In the fusion environment, both the plasma facing material tungsten (W) and structural material cubic silicon carbide (3C-SiC), will be subjected to high-energy neutron. Irradiation of neutron produces plenty of defects and a large amount of H, He and transmutation elements, resulting in the formation of bubbles and precipitates. The bubbles and precipitates can induce the embrittlement, swelling and hardening of the materials, and finally influence the safe operation of fusion reactors. However, the micro-mechanisms regarding the interaction of H, He and metal elements are not clear.
Recently, the researchers in the group of professor LIU Changsong in Institute of Solid State Physics, Hefei Institutes of Physical Science, Chinese Academy of Sciences (CAS) have revealed the micro-mechanisms of bubbles and precipitates formation in W and 3C-SiC by carrying out a series of theoretical simulations. The research results have been published in Nucl. Fusion 57 (2017) 016006, Nucl. Fusion 57 (2017) 086006, and Nucl. Fusion 57 (2017) 066031.
They found that He atoms are energetically favorable to segregate in both interstitial sites and vacancies in W forming vacancy-helium complex. The emission of a self-interstitial atom (SIA) from interstitial He clusters to form vacancy-helium complex may take place when He atoms come up to 6. The vacancy-formation energies close to vacancy-helium complex are substantially decreased (Figure 1). When He atom number adds up to 10, the emission of a SIA from vacancy-helium complex may take place again. This cascade phenomenon may eventually lead to the formation of He bubbles. The results provide an explanation for bubble formation in W even if there is no displacement damage. The works have been published in Nuclear Fusion, entitled with ¡°Bubble growth from clustered hydrogen and helium atoms in tungsten under a fusion environment¡± (Nucl. Fusion 57 (2017) 016006).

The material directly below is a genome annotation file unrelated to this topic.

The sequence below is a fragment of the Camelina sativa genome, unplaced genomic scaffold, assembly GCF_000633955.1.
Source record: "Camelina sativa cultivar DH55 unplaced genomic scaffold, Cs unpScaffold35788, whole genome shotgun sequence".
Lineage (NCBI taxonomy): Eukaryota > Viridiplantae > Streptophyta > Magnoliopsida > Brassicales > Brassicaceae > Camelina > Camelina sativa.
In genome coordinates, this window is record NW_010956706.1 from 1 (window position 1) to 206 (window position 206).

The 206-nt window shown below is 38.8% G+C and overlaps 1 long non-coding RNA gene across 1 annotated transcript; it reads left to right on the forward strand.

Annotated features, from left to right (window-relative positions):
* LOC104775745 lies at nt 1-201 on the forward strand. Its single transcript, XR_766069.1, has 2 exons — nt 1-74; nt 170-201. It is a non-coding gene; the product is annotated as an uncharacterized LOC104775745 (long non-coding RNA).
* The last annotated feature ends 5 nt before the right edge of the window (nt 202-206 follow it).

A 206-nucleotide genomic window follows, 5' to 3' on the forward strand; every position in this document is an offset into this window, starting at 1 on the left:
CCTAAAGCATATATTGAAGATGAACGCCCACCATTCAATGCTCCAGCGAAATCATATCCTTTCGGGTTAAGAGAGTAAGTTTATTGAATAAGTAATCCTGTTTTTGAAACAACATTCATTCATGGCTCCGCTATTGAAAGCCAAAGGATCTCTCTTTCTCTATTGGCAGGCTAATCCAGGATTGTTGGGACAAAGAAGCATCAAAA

As for 3C-SiC, the vacancy clusters produced by high-energy neutron irradiation can also act as the trapping sites for H and lead to the H accumulation. H molecules are found in a single vacancy and vacancy clusters (Figure 2). The aggregation of H atoms can reduce the stability of their closest lattice atoms, which may also result in the cascade phenomenon and the bubble formation. The work has also been published in Nuclear Fusion, entitled with ¡°The effect of irradiation-induced point defects on energetics and kinetics of hydrogen in 3C-SiC in a fusion environment¡± (Nucl. Fusion 57 (2017) 066031).
In addition, it is theoretically found that the transmutation elements exhibit more complex segregation behavior compared with H and He in W under high-energy neutron irradiations. Osmium (Os) can easily segregate to form clusters even in defect-free W alloys, whereas extremely high tantalum (Ta) and rhenium (Re) concentrations are required for the formation of clusters. Vacancies greatly facilitate the clustering of Re and Os, while Ta is an exception (Figure 3). Os is observed to strongly promote the formation of vacancy-rhenium clusters, while Ta can suppress the formation of vacancy-rhenium and vacancy-osmium clusters. The results of these theoretical studies have been confirmed by the researchers in Oxford University (Xu et al., Acta Mater. 124 (2017) 71). The work has been published in Nuclear Fusion, entitled with ¡°Clustering of transmutation elements tantalum, rhenium and osmium in tungsten in a fusion environment¡± (Nucl. Fusion 57 (2017) 086006).
The works are done in cooperation with the scientists from Institute of Plasma Physics and Institute of Modern Physics, CAS, and supported by the National Magnetic Confinement Fusion Program, the National Natural Science Foundation of China.
Figure 1. The stability of the vacancy closest to the hydrogen or helium clusters in W.(Image by YOU Yuwei and SUN Jingjing )
Figure 2. The formation of hydrogen molecules in vacancy clusters in 3C-SiC. (Image by YOU Yuwei and SUN Jingjing )
Figure 3. The segregation of tantalum, rhenium and osmium in W. (Image by YOU Yuwei and SUN Jingjing )
Key Laboratory of Materials Physics, Institute of Solid State Physics, Hefei Institutes of Physical Science, Chinese Academy of Sciences,
E-mail: email@example.com (C.S. Liu)